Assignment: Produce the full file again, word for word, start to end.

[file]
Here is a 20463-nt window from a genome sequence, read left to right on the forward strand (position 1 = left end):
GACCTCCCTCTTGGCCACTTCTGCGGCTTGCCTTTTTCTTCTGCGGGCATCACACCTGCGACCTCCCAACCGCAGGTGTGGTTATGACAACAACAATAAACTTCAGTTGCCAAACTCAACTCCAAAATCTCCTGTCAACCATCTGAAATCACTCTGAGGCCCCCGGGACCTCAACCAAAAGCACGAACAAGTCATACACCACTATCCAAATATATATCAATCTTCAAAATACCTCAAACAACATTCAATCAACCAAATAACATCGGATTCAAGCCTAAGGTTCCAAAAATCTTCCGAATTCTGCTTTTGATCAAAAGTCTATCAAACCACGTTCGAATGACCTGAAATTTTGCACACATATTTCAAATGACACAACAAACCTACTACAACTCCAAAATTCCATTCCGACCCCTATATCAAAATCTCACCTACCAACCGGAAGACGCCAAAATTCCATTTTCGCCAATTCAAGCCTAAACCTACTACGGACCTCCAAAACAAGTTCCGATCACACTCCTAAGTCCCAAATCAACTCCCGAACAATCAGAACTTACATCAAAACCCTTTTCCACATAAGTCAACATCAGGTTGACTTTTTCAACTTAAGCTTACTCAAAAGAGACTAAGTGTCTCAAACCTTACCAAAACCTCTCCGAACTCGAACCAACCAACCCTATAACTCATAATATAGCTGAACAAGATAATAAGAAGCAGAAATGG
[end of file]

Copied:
Here is a 20463-nt window from a genome sequence, read left to right on the forward strand (position 1 = left end):
GACCTCCCTCTTGGCCACTTCTGCGGCTTGCCTTTTTCTTCTGCGGGCATCACACCTGCGACCTCCCAACCGCAGGTGTGGTTATGACAACAACAATAAACTTCAGTTGCCAAACTCAACTCCAAAATCTCCTGTCAACCATCTGAAATCACTCTGAGGCCCCCGGGACCTCAACCAAAAGCACGAACAAGTCATACACCACTATCCAAATATATATCAATCTTCAAAATACCTCAAACAACATTCAATCAACCAAATAACATCGGATTCAAGCCTAAGGTTCCAAAAATCTTCCGAATTCTGCTTTTGATCAAAAGTCTATCAAACCACGTTCGAATGACCTGAAATTTTGCACACATATTTCAAATGACACAACAAACCTACTACAACTCCAAAATTCCATTCCGACCCCTATATCAAAATCTCACCTACCAACCGGAAGACGCCAAAATTCCATTTTCGCCAATTCAAGCCTAAACCTACTACGGACCTCCAAAACAAGTTCCGATCACACTCCTAAGTCCCAAATCAACTCCCGAACAATCAGAACTTACATCAAAACCCTTTTCCACATAAGTCAACATCAGGTTGACTTTTTCAACTTAAGCTTACTCAAAAGAGACTAAGTGTCTCAAACCTTACCAAAACCTCTCCGAACTCGAACCAACCAACCCTATAACTCATAATATAGCTGAACAAGATAATAAGAAGCAGAAATGG